According to Colwell and other Pembroke board members, KB Homes started building houses totally disregarding the association and deed restrictions. The association did get a court-mediated agreement requiring the builder to follow the association's architectural and other guidelines, but board members never viewed the builder as following the agreement.

Sean Ellwood, now the president of the Pembroke association, said, "(KB Homes) tried to circumvent the process, and that's when the Batistas moved in."

Ellwood said once the house was sold, the association could no longer hold the builder responsible. The Batistas were the first of several homeowners caught up in the dispute.

"Associations our size get tromped on because we cannot raise the money to fight a multimillion company like KB Homes," Ellwood said.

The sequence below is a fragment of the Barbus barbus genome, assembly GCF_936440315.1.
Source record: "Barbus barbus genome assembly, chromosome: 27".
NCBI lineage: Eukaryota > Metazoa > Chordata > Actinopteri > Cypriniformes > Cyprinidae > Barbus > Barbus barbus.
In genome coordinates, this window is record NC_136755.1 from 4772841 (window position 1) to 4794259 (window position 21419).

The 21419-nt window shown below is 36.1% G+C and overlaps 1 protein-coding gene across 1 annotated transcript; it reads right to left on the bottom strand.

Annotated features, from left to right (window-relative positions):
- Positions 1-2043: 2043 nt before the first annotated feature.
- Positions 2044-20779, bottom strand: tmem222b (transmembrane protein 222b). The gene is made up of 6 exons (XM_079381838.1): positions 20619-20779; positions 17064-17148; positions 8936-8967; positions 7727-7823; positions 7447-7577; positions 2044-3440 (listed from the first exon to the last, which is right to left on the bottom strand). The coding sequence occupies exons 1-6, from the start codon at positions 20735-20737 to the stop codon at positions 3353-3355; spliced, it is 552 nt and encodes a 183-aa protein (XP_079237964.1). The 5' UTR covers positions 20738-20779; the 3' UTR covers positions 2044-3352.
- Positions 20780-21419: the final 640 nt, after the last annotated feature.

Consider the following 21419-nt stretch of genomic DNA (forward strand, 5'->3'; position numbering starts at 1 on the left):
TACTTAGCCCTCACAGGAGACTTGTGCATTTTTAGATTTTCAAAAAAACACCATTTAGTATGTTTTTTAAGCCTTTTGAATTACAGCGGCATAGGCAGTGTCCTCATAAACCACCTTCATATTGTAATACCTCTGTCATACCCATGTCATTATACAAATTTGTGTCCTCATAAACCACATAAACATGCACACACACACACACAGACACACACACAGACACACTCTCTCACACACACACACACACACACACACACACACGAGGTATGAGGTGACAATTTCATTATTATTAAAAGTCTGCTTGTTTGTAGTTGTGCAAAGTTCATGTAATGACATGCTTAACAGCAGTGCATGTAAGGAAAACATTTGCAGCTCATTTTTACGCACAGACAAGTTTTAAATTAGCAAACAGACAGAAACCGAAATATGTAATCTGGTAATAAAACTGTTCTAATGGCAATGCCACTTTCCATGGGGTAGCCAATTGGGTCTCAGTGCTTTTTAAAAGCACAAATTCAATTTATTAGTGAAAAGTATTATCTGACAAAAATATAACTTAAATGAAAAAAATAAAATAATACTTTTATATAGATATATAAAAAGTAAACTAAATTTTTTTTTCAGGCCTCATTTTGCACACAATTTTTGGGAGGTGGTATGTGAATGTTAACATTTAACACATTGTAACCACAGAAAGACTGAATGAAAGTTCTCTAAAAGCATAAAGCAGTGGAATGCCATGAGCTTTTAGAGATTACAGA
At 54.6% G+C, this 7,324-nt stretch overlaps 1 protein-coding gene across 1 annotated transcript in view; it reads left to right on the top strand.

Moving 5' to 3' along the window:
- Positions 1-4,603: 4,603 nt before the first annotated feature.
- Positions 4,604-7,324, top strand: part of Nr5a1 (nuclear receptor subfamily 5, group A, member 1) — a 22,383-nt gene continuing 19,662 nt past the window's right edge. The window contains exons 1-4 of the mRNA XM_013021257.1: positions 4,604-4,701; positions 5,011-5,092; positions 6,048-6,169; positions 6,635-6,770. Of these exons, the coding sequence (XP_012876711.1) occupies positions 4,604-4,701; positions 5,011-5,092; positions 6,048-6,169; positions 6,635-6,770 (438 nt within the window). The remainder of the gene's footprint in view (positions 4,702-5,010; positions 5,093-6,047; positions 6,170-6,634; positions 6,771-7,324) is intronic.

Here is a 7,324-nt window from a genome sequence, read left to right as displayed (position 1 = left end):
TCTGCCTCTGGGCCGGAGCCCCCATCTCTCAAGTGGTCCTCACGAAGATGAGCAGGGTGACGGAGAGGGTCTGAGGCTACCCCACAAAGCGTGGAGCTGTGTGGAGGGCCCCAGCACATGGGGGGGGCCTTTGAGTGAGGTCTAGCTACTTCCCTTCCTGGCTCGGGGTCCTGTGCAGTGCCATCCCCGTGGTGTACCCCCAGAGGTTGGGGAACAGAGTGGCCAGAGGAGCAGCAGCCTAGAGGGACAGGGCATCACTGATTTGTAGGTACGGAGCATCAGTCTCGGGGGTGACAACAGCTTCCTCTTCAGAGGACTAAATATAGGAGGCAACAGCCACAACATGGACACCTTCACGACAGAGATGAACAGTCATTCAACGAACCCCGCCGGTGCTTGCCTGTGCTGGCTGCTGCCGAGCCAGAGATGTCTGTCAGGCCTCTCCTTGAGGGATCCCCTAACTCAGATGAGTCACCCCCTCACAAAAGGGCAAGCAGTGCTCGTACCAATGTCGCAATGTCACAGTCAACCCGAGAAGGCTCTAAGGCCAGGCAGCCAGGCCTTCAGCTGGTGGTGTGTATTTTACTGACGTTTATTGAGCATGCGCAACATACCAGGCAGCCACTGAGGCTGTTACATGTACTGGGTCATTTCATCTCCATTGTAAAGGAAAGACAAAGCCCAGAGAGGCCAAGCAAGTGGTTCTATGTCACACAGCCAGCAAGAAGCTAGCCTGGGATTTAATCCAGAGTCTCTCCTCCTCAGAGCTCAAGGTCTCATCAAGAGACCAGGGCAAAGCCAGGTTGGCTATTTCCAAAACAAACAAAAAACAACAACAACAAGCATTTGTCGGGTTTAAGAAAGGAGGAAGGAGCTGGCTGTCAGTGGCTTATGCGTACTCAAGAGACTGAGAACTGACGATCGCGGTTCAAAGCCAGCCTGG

KB Homes spokeswoman Cara Kane said her company was following "100 percent" the terms of the original agreement with the association. However, she said the association continued to file liens against KB Homes properties.

The final settlement between the association and builder took more than four years to reach. It also led to an increase from $75 to $200 within four years in the annual assessments the 82 properties in the Pembroke association pay. Colwell said the hike was due to more than $60,000 in attorney fees.

In the final settlement, KB Homes agreed to pay the association $60,000. The association agreed to dismiss its suit against the Batistas.

"They should not have had any problems with me from the beginning," Barbara Batista said of the association board.